It supports our weight. It allows us to sit, walk, and run. There’s no doubt that the hip is one of the most crucial joints in our body.
For these very reasons—sooner or later—many people will deal with hip pain. Whether it’s a dull twinge that fades away as we get out of bed or more constant, sharp pain that interferes with our lives, the hip joint is prone to cause trouble.
Watch: Hip Osteoarthritis Video
However, if you know the main ailments that can trigger hip pain and their symptoms, you can start to work out the cause of hip pain…and get appropriate treatment.
- Aching pain on the side or back of the hip, which is most noticeable when getting out of bed in the morning or after sitting for long periods
- Stiffness or limited range of motion in the hip
- Hip crunching, grinding, or popping sensations
- Difficulty with actions such as bending down or getting out of a car
- See a complete discussion of hip osteoarthritis symptoms.
What is it?
As we age, the hip joint can pay the price of supporting our weight through daily movement. It starts to deteriorate. Specifically, the cartilage that protects the bones at the point of contact starts to disappear, causing pain, grinding, and inflammation.
Symptoms of hip osteoarthritis include:
- Pain on the outside of the lower hip
- Hip pain that is worse after repetitive activity, such as climbing stairs
- Tenderness when pressure is applied to hip, which may make lying on your side uncomfortable
- See a complete review of hip bursitis symptoms.
What is it?
Hip bursitis occurs when the thin sac that covers the hip joint, the bursa, becomes inflamed and painful. This inflammation can happen as the result of a hip injury or an underlying problem, such as an irritated nerve in the back.
The symptoms of hip bursitis are similar enough to hip osteoarthritis that it is sometimes known as the “great mimicker.” But there are some distinct symptoms that indicate bursitis:
Muscle and other soft tissue injuries
What is it?
The hip is surrounded and crisscrossed by a network of muscles, tendons, and ligaments that can be stretched or injured, causing hip pain. You can find out about the symptoms and causes of some of these injuries on the Sports-health website:
- Buttock, low back, or hip pain that can radiate down to the thigh
- Pain not related to an injury
- Pain in other joints, such as the knees, shoulders, or ankles
- Pain with inactivity or early morning pain, which sometimes involves early morning awakenings with severe pain
- See a complete review of ankylosing spondylitis symptoms.
What is it?
Ankylosing spondylitis is an inflammatory condition that targets the joints. Often the first joint affected is the sacroiliac (SI) joint that connects the base of the spine to the pelvis, causing pain in the lower back and hips.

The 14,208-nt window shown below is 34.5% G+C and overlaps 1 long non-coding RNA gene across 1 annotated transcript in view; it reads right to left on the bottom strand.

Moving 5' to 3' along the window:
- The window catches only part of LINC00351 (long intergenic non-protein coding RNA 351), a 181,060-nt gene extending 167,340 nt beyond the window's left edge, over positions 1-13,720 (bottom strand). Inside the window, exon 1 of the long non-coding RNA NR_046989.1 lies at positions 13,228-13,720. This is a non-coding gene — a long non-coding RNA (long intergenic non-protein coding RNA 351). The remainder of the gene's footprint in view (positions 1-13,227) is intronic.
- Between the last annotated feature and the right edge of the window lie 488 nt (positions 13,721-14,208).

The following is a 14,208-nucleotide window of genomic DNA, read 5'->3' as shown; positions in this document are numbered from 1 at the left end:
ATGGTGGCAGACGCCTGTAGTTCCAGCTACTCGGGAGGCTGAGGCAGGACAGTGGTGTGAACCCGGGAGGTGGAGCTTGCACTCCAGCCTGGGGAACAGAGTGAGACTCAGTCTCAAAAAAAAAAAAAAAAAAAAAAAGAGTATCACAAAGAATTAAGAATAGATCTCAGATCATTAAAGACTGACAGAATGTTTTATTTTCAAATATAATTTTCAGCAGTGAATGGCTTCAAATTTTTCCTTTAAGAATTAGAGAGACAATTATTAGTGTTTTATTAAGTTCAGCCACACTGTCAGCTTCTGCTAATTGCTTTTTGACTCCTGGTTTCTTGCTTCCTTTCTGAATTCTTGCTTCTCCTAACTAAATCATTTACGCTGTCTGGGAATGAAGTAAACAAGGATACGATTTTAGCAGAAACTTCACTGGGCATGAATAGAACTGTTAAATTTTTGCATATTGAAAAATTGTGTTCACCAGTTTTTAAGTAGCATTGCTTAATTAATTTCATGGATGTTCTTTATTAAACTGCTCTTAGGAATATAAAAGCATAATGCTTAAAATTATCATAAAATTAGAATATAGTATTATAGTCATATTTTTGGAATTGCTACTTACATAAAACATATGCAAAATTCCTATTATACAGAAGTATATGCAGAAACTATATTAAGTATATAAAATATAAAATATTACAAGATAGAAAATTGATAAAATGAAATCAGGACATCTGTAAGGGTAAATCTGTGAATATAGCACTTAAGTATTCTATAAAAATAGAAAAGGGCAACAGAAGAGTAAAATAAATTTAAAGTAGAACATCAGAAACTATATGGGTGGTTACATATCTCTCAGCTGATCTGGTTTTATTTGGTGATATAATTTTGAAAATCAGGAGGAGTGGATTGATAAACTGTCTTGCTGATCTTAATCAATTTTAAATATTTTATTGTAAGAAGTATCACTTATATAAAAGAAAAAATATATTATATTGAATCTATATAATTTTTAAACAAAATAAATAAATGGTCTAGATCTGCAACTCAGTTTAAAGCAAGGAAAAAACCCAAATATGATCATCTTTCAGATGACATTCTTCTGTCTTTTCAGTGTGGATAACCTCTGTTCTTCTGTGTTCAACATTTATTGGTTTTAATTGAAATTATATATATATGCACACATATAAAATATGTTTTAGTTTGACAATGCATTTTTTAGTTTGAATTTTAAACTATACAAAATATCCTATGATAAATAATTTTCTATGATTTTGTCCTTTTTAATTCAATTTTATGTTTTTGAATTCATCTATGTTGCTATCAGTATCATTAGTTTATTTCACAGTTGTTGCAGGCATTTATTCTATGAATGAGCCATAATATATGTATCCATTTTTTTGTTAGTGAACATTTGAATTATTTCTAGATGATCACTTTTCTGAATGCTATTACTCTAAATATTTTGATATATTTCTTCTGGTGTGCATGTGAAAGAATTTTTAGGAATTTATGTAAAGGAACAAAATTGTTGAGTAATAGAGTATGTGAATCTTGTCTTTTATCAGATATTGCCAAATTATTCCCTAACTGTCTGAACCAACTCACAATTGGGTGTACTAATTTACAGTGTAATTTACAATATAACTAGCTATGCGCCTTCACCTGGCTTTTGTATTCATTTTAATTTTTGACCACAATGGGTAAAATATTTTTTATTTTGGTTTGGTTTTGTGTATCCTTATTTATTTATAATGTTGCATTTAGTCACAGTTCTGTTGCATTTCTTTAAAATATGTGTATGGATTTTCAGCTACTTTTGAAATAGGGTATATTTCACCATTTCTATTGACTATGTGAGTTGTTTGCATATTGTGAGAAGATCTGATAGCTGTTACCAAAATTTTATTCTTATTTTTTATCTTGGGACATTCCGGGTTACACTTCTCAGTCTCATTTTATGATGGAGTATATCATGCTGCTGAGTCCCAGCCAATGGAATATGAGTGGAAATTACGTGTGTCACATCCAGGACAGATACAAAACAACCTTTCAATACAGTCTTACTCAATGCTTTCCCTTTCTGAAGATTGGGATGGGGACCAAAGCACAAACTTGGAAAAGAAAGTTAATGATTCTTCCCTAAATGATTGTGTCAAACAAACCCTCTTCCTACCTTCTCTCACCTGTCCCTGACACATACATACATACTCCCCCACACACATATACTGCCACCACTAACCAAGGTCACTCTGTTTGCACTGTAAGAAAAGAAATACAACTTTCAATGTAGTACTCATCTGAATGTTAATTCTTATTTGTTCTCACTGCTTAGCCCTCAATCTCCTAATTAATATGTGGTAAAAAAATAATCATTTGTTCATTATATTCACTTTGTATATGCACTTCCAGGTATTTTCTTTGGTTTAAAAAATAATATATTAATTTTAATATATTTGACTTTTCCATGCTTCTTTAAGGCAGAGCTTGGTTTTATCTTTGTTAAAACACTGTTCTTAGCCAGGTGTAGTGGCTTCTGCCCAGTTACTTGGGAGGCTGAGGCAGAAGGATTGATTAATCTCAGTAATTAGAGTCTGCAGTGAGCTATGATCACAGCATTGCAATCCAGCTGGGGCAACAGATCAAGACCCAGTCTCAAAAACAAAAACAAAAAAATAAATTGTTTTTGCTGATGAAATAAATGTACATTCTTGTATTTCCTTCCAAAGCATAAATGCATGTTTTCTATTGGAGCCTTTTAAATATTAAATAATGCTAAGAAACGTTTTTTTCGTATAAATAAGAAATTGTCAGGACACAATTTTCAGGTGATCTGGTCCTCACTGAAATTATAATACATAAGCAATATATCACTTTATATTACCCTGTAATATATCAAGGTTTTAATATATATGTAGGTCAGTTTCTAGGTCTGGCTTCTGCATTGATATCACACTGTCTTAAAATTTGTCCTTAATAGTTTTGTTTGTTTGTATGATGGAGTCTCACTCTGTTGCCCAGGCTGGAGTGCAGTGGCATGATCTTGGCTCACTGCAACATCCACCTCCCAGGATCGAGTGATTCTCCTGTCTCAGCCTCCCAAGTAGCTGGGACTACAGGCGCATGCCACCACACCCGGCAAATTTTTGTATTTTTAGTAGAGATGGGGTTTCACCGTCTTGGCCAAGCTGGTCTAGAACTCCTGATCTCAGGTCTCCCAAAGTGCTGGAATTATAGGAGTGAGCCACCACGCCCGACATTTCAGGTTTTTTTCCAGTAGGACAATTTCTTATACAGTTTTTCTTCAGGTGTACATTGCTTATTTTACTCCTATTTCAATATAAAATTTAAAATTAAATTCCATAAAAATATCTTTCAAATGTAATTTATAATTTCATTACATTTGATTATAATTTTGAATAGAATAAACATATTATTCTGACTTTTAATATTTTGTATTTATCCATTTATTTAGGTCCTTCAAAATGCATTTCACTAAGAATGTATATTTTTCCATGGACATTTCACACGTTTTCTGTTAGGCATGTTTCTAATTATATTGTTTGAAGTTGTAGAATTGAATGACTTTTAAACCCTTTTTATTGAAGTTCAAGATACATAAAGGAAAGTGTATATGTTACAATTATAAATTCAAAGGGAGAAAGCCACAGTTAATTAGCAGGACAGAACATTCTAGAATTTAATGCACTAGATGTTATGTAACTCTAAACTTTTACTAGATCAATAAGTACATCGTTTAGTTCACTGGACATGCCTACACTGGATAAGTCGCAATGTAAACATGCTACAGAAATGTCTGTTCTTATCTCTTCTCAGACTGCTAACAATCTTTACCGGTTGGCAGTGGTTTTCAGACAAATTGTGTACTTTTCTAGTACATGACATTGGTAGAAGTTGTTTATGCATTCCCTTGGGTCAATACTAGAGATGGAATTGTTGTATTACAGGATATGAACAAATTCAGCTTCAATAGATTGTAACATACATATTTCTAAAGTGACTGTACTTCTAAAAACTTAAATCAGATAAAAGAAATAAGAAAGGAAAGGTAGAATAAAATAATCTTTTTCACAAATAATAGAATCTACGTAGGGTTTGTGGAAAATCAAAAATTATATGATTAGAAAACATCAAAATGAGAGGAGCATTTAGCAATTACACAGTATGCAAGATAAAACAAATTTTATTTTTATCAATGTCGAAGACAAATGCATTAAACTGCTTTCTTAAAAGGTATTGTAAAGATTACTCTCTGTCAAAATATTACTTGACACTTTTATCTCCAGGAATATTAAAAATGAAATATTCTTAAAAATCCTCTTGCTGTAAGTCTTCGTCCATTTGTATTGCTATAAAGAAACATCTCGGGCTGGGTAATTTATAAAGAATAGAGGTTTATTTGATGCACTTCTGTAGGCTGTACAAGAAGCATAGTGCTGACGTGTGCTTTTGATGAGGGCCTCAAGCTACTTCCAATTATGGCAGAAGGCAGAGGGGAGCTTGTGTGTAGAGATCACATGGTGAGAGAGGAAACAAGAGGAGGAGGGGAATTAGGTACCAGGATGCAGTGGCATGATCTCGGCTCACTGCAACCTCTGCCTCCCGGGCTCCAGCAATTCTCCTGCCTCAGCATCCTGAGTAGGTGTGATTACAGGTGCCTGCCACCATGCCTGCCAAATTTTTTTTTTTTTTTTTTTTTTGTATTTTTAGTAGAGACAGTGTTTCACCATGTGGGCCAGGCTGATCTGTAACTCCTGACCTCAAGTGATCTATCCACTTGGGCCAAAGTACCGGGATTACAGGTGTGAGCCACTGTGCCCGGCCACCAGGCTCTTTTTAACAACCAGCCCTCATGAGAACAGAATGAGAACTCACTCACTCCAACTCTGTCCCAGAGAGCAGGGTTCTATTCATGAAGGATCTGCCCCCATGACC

Watch: Ankylosing Spondylitis Video
The symptoms of ankylosing spondylitis can vary a lot from person to person, but these are some of the more common symptoms:
Rheumatoid arthritis and psoriatic arthritis
- Pain and tenderness in the hips and/or other pairs of joints—they always cause symmetrical joint pain, meaning it affects both sides of the body at the same time
- Extensive stiffness in the morning that lasts even after getting up and moving around
- Weight loss or loss of appetite
- Read a complete list of symptoms for rheumatoid arthritis and psoriatic arthritis.
What are they?
There are several types of systemic inflammatory arthritis, which cause the immune system to attack the joints and trigger inflammation. These systemic conditions include rheumatoid arthritis and psoriatic arthritis. Both conditions can cause pain in the hips, among other joints.
Hip impingement (FAI)
- Pain in the groin area and sometimes outer hip
- Pain that becomes stabbing with motions such as twisting or squatting
What is it?
The ball and socket bones in the hip joint are designed to glide smoothly against each other, but sometimes bony growths can form, which interfere with the hip’s movement and cause pain. This is known as femoroacetabular impingement (FAI) or hip impingement.
Now, the good news: All of these hip problems are treatable.
Once hip disorders are correctly diagnosed, physicians can put together a treatment plan to alleviate pain and correct the condition (in the case of curable problems like bursitis or muscle strains) or slow down its progression (in the case of chronic conditions like arthritis).
If you have hip pain that’s ongoing or interfering with your everyday life, talk with your doctor and explain your symptoms, so the problem can be diagnosed and treated. Reading this article is a good first step!